Ukraine, 12 September 1944, indicated the value of the
contents of 85 chests of art objects:

“There are a great many of the oldest ikons, works of
famous masters of the German, Dutch and Italian schools
of the 16th, 17th and 18th centuries, as well as works
of the best Russian artists of the 18th and 19th
centuries. On the whole, the contents include the most
valuable works of the known Ukrainian art possession,
which in themselves represent a value of many millions
after a cursory appraisal.” (055-PS)

Attached to the above report is a detailed inventory listing
hundreds of individual objects.

Additional evidence as to the extent of material seized in
Kiev is found in a secret note, 17 June 1944, dealing with
measures taken prior to the Russian Occupation. The note
reported the taking of materials from museums, archives,
institutions, etc.,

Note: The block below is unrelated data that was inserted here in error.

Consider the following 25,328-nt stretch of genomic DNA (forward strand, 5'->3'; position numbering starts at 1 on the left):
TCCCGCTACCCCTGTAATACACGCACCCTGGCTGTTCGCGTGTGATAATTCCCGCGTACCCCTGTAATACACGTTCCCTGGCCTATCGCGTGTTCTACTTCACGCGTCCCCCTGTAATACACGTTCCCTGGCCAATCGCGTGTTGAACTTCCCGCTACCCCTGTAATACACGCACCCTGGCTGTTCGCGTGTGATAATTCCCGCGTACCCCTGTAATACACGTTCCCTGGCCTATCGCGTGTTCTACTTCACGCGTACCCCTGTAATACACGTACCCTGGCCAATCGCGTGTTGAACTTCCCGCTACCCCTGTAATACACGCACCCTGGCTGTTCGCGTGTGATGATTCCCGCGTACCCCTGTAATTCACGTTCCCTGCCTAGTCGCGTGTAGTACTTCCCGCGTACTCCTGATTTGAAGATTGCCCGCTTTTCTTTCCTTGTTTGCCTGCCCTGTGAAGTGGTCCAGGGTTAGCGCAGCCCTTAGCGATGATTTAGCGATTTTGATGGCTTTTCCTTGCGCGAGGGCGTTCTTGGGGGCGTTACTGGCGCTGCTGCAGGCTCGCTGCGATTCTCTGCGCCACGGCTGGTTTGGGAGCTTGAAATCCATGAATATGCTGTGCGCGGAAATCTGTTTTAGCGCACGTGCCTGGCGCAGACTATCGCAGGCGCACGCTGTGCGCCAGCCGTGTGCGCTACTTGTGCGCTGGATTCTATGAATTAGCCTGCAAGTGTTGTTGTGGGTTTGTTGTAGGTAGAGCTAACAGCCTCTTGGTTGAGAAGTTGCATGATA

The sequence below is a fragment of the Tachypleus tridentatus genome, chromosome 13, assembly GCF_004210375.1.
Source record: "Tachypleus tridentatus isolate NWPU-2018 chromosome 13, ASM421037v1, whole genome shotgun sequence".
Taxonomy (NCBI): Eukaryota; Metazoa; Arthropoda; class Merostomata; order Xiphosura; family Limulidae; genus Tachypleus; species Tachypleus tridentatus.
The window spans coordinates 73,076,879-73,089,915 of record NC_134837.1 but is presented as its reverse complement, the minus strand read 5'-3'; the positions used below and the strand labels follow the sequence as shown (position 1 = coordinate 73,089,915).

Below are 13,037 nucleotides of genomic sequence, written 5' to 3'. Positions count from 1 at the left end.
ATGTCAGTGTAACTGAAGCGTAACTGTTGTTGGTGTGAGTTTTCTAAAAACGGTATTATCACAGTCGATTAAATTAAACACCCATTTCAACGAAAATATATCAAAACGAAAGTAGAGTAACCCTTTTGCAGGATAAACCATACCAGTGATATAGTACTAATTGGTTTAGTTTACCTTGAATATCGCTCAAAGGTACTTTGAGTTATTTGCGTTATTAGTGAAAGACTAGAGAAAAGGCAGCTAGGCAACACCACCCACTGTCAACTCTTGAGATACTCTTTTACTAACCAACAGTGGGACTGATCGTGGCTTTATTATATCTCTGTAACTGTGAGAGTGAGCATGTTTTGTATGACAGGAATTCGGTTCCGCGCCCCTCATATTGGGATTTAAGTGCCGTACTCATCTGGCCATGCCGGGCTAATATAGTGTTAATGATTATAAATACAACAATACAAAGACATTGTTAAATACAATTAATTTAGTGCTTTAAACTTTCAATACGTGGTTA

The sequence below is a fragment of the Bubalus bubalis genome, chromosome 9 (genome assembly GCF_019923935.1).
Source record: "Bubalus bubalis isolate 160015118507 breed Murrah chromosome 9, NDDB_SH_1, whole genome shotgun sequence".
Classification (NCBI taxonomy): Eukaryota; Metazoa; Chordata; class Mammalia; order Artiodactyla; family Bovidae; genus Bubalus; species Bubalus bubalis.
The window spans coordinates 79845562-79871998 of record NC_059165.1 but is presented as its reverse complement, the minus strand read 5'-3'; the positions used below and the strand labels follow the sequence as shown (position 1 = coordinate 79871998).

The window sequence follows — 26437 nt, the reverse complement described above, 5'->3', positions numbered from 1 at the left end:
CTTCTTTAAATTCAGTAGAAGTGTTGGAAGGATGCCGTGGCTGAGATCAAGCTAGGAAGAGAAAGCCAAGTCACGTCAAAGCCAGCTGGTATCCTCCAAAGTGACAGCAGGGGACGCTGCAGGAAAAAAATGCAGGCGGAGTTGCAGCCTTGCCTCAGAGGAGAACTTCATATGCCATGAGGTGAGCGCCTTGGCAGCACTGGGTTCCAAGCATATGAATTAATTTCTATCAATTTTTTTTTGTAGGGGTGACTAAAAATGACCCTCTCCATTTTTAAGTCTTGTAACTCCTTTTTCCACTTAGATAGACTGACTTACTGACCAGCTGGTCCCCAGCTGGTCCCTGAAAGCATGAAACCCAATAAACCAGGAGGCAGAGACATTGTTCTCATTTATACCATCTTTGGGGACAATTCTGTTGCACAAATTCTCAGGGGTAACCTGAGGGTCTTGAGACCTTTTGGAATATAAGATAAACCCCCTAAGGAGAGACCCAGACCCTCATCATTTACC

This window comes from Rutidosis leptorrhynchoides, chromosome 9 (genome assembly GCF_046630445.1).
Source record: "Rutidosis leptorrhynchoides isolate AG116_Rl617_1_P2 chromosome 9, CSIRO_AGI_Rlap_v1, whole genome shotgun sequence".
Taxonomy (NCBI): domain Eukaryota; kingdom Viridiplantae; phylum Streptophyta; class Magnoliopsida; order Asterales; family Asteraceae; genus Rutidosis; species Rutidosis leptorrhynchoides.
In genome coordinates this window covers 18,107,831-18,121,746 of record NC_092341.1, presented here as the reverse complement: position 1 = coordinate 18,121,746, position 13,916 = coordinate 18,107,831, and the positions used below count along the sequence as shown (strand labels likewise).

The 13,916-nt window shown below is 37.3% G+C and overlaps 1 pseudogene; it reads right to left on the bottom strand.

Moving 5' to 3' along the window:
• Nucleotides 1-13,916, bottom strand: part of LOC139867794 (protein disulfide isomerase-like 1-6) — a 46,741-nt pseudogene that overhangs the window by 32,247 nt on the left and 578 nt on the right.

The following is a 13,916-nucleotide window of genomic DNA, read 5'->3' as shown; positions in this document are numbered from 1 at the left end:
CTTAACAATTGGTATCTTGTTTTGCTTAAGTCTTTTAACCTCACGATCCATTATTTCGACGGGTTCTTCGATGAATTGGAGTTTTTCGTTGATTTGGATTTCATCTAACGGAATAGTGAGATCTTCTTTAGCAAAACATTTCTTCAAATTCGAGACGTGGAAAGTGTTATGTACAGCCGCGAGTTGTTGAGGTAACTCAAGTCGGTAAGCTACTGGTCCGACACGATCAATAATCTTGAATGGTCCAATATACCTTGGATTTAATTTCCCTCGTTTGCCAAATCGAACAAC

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during the autumn of 1943 on the order of the Einsatzstab
and of the Reichs-commissar. During October there were sent
to the Reich 40 railway trucks, carrying mostly goods
belonging to the Central Research Institute of the Ukraine.
The report concluded with the statement that when the
Soviets entered the town nothing of value was left. (1109-

On 28 September 1941, the General Commissar for White
Ruthenia reported the seizure of art treasures in the area
of Minsk, destined for Konigsberg and Linz. The value of
these confiscations was stated to amount to millions of
marks. (1099-PS)

(4) Works of Art (West). The Robert Scholz report declared

“During the period from March 1941 to July 1944, the
Special Staff for Pictorial Art brought into the Reich:

29 large shipments including 137 freight cars with
4,17 cases of art works.” (1015-B-PS)

The report stated that a total of 21,903 art objects of all
types had been counted and inventoried, and stated:

“With this scientific inventory of a material unique in
its scope and importance and of a value hitherto
unknown to art research, the Special Staff for
Pictorial Art has conducted a work important to the